One of the things that writing allows us to do is organize our thoughts, mainly because we can see what they are. Sounds simple? That’s because it is! As opposed to just letting them float around in our heads, having our thoughts in written form makes going back and forth from one idea to the next a lot easier.

    No wonder journaling is such an effective means to declutter the mind: the act of writing itself gives us a means to express ourselves unfiltered so that we, in turn, write some more—this time with a focus on what’s important (and what isn’t) and choosing the right words to be able to communicate what we have to say clearly not just to others, but to ourselves. 

    Likewise, the same exercise that gives us clarity also helps us with writing. The more our thoughts make sense, the simpler it is to pen them down. It’s a wonderful loop that feeds off of one another in a helpful, positive way. 

     

    3. Writing can change both individual people and the world. 

    While others will say that force and violence are quicker ways to promote change, in the long run, nonviolence has more impact and influence according to research published by The Harvard Gazette. This isn’t surprising in the least: instead of instilling fear and causing harm, nonviolent means like a piece of writing can provide inspiration and food for thought, with a more inclusive, far-reaching message that can echo across generations and even transcend language and race.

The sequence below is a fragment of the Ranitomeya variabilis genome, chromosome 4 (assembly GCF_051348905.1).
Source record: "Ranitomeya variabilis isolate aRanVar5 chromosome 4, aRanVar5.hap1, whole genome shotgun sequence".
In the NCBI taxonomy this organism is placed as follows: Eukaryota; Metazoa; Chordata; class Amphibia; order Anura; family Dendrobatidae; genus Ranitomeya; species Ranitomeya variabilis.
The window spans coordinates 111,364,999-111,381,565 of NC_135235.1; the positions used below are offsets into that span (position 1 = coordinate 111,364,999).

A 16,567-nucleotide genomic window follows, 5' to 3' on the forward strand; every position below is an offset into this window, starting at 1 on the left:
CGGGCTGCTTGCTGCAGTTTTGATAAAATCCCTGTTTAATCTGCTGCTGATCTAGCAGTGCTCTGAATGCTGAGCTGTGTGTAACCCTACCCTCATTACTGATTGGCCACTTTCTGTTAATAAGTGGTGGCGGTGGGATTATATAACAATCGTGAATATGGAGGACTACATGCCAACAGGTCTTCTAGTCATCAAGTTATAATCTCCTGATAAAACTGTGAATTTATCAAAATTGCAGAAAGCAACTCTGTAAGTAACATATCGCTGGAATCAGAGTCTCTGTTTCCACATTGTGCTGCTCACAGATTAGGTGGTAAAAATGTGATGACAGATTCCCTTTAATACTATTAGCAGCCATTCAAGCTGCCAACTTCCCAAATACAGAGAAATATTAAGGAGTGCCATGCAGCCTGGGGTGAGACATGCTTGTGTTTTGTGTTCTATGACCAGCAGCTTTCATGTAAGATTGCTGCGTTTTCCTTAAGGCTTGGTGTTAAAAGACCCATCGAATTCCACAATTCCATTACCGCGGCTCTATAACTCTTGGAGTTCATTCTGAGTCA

Let’s take the following books as examples: Anne Frank’s The Diary of a Young Girl, Mary Wollstonecraft’s The Vindication of the Rights of Women, and Richard Wright’s Native Son all played a role in changing the way people view minorities, racism, and feminism. The Bible, the Qur’an, and the Torah continue to affect the way people see religion. Adam Smith’s The Wealth of Nations is seen as a foundational text for classical economics, and The Communist Manifesto by Karl Marx and Friedrich Engels highlights issues on capitalism and how it affects our society. 

    Compared to the use of violence, writing can make people think so that they end up making changes themselves—for better or worse—and all without any bloodshed involved. 

     

    Conclusion

    In school, we’re often told that all the writing we do is for a grade, but there’s a more important, underlying reason why we are taught this skill: writing makes us coherent and articulate, which can help us communicate with anyone about anything. This kind of empowerment opens doors, provides countless opportunities, more than simple literacy alone ever can—and armed with a pen, one we know how to use, gives us the ability to change more than ourselves: it can also help us make a lasting impact on the rest of the world. 

    In what other ways can writing change us and what we know? Have there been specific instances that writing has helped you in life and changed it for the better? We’d love to hear from you so let us know in the comments below!